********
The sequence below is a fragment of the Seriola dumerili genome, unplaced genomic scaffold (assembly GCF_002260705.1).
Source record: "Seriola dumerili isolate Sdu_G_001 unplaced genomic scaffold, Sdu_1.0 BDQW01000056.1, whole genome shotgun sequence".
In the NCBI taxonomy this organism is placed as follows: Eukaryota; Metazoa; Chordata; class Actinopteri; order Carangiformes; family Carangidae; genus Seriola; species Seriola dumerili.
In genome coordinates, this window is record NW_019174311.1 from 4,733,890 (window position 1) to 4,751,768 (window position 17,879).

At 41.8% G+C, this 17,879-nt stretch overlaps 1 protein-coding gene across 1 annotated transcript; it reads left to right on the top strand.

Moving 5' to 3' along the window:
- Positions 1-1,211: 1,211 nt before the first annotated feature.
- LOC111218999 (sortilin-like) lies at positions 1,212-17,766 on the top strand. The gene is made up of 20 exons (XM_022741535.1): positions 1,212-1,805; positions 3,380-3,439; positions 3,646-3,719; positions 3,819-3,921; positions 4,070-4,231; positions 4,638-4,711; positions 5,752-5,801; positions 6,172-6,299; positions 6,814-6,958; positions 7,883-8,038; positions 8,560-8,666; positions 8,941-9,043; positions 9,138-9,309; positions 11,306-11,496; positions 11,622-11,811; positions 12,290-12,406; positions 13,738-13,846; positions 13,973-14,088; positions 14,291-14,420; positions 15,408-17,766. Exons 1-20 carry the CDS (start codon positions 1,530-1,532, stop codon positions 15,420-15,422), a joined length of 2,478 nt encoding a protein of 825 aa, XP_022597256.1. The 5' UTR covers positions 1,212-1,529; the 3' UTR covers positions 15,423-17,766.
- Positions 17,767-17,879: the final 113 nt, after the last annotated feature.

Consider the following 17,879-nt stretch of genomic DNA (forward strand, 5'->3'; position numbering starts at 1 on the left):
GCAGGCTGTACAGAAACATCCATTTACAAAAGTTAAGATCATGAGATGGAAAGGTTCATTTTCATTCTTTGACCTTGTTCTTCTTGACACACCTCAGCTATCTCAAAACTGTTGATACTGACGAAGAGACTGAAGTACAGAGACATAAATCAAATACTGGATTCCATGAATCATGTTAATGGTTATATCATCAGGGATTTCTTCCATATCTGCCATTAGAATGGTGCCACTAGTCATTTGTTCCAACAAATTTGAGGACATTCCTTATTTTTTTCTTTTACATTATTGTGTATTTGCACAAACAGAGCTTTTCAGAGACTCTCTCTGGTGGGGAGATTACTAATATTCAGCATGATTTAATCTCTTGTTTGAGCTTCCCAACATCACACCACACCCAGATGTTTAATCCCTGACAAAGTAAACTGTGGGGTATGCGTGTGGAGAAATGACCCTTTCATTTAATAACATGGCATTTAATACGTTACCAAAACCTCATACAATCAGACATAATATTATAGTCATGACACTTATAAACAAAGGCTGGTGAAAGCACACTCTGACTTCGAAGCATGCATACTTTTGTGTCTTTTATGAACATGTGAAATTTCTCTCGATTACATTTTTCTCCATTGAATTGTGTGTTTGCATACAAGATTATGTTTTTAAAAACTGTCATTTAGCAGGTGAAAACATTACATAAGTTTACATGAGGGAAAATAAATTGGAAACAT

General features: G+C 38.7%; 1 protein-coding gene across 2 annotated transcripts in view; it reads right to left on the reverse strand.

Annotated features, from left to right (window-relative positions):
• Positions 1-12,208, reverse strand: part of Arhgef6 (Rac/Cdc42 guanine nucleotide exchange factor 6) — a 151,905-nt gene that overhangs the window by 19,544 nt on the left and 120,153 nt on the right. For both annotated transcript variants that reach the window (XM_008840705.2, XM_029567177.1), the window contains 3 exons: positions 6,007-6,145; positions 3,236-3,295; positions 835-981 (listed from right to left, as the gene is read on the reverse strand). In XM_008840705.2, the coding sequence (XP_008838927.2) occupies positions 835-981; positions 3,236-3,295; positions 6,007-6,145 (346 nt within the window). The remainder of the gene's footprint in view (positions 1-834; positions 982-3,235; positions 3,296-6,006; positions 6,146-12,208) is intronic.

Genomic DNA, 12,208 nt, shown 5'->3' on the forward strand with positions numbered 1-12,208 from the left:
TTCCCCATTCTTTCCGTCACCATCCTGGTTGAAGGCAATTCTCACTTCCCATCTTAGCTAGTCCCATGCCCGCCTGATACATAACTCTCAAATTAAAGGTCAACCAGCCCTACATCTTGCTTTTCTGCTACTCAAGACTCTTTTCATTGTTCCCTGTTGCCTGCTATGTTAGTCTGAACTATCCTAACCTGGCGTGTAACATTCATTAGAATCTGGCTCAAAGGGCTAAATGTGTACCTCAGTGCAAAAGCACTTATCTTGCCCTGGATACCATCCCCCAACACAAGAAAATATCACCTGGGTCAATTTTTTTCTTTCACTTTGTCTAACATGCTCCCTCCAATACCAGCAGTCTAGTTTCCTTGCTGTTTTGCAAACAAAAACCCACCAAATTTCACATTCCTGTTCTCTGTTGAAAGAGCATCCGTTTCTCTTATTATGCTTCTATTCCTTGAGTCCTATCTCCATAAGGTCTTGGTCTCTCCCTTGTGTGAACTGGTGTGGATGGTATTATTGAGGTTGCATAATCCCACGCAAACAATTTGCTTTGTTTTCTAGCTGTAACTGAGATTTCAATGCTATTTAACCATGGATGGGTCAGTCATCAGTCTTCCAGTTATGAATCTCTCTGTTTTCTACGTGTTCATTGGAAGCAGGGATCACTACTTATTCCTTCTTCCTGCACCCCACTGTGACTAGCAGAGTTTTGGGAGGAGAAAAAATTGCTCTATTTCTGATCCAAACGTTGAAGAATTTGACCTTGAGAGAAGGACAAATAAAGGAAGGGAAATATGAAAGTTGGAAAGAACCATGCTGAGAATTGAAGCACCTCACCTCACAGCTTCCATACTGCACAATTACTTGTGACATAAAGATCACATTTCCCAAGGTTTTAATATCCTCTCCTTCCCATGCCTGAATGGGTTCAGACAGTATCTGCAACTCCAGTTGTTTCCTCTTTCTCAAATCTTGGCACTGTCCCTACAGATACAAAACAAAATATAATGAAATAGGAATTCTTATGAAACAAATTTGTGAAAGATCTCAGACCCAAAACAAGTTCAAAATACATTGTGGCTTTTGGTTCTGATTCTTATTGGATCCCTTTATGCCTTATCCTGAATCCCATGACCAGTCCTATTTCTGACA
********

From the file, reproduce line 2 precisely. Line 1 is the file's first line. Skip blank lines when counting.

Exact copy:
Source record: "Seriola dumerili isolate Sdu_G_001 unplaced genomic scaffold, Sdu_1.0 BDQW01000056.1, whole genome shotgun sequence".